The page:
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Gallery 1 > North-East of England > Tanfield Railway, Gateshead, Tyne & Wear

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The Tanfield Railway is a 4 ft 8 1⁄2 in (1,435 mm) standard gauge heritage railway in Gateshead and County Durham, England. Running on part of a former colliery wooden wagonway, later a steam railway, it operates preserved industrial diesel and steam tank locomotives. The railway operates a passenger service on Sundays all year round, as well as demonstration freight trains. The line runs 3 miles (4.8 km) between a southern terminus at East Tanfield, Durham, to a northern terminus at Sunniside, Gateshead, with the main station, Andrews House situated near to the Marley Hill engine shed. A halt also serves the historic site of the Causey Arch. The railway claims to be "the world's oldest railway".

 

The early years of the railway as a preservation project concentrated on Marley Hill, preparing locos for steaming, working on the shed structure and acquiring basic needs such as water and electricity. Locomotives No.21 (Robert Stephenson and Hawthorns engine of 1954) and No.5 (Malleable) were steamed in public in 1973. The first passenger train ran for a week August 1975, using locomotives No.21, No.32 and Sir Cecil A Cochrane, and a small carriage acquired from the British Steel Corporation site at Teesside.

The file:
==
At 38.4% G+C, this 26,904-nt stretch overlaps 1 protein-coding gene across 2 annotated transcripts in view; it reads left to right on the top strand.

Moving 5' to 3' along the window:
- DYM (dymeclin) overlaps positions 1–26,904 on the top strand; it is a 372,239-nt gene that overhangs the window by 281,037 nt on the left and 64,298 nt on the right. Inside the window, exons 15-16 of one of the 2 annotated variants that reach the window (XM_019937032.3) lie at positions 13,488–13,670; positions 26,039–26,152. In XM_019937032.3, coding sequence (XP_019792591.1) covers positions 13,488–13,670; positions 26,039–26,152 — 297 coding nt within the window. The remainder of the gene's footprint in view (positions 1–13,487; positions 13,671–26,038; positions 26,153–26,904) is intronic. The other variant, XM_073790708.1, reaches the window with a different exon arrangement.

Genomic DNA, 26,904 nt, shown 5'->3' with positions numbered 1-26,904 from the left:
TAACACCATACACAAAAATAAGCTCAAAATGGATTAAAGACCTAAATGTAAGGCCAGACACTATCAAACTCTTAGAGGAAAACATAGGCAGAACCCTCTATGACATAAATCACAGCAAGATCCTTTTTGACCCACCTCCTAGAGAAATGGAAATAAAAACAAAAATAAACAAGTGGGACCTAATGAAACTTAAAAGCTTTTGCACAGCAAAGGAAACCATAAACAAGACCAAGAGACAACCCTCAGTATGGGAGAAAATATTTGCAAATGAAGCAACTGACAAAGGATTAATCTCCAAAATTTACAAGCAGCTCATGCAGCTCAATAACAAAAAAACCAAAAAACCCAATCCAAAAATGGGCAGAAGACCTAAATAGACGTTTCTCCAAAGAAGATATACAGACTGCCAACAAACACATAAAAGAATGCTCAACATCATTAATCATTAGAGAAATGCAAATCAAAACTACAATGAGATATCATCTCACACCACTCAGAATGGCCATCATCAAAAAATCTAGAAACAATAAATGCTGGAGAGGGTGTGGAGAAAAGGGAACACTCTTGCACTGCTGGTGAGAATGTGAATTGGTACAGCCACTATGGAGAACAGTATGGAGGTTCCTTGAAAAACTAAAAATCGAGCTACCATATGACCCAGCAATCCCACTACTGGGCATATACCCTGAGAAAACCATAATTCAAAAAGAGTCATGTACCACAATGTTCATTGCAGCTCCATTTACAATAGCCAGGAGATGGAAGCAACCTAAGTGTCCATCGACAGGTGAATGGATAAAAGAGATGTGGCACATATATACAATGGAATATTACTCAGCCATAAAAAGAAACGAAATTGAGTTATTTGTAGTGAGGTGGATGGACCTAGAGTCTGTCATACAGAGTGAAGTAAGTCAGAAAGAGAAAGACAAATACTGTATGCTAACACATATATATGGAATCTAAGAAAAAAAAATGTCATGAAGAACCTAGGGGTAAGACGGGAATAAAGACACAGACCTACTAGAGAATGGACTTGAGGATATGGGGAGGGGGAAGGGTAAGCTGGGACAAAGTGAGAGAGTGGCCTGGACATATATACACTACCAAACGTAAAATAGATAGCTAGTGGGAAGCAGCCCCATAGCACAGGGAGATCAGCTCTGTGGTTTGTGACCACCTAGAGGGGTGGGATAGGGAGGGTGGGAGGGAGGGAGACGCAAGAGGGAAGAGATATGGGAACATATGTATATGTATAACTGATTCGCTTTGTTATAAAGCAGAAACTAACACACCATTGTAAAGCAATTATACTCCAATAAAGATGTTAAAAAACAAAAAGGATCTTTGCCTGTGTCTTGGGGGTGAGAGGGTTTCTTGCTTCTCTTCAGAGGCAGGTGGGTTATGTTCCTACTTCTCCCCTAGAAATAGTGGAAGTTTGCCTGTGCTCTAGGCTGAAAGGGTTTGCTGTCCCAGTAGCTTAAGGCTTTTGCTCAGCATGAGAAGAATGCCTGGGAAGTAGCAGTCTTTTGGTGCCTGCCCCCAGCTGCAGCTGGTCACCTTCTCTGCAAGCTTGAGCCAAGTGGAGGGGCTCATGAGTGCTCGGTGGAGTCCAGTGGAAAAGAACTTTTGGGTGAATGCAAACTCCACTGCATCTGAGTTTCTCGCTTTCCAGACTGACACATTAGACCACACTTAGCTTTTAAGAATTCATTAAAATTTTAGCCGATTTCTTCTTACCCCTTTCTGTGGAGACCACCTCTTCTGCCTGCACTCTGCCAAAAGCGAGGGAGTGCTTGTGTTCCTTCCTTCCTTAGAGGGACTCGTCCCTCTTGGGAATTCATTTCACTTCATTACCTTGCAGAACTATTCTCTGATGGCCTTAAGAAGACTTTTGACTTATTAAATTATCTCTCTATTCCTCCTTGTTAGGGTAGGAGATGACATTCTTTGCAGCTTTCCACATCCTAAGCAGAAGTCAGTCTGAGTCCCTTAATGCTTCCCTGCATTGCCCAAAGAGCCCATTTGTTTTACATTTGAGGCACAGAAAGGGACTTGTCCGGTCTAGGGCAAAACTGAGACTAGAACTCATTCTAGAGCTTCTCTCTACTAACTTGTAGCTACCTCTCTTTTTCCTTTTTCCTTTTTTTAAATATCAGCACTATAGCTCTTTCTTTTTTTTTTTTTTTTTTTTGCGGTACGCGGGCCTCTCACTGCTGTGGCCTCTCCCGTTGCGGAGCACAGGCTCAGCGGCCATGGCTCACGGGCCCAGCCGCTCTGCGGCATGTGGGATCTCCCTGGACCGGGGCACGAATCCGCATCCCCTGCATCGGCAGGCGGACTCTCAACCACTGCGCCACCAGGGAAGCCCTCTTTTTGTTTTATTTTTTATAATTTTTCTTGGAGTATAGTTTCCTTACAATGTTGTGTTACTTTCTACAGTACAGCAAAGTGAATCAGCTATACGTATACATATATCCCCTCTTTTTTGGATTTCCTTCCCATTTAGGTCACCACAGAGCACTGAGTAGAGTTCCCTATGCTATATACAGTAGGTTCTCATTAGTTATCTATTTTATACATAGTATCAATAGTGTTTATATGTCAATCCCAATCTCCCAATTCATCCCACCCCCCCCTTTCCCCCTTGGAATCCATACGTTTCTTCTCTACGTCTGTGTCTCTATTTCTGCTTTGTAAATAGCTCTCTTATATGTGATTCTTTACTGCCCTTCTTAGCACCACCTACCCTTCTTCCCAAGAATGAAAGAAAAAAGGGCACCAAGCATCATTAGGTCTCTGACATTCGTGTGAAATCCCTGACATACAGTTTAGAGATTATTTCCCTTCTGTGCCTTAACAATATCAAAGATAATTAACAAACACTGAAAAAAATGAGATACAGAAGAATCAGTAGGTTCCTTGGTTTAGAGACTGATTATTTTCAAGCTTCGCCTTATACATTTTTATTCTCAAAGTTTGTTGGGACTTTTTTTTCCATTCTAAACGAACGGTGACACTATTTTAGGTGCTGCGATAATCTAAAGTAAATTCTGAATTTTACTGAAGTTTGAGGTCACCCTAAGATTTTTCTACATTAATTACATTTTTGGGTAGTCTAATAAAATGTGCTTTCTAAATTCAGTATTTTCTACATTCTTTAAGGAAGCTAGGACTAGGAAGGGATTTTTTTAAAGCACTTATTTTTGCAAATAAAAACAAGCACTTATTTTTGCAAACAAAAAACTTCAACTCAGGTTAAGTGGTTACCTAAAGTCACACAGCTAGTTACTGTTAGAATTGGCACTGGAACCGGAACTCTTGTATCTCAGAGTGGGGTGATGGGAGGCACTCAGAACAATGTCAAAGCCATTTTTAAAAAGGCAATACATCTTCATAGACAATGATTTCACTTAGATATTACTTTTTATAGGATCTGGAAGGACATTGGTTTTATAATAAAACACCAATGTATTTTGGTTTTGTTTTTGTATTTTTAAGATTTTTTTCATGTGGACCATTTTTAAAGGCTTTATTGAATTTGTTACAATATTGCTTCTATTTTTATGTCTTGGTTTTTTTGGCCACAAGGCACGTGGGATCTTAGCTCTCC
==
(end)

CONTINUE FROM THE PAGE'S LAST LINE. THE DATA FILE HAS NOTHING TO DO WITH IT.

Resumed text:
The preserved line was first built from Marley Hill to the current northern terminus, Sunniside Station, with passenger trains beginning on 2 July 1981, and an official opening ceremony on 14 July 1982. Andrews House station just south of Marley Hill sheds was completed between 1987 and 1989 and was equipped with platforms, a water tower, a station building and a footbridge. The first train south to Causey was on 27 July 1991, with the official opening ceremony being held on 15 August 1991. The first train further south to the current end of the line at East Tanfield occurred on 18 October 1992. East Tanfield Station itself was opened in 1997. The Causey to Tanfield section is through a wood lined gorge.

 

Part of the reason the line was preserved was the fact Marley Hill shed remained open until 1970. The vintage machinery in the workshop is still capable of full locomotive overhauls. The oldest locomotive on the railway was built in Gateshead in 1873, and all of the railway's carriage stock dates from the 19th Century.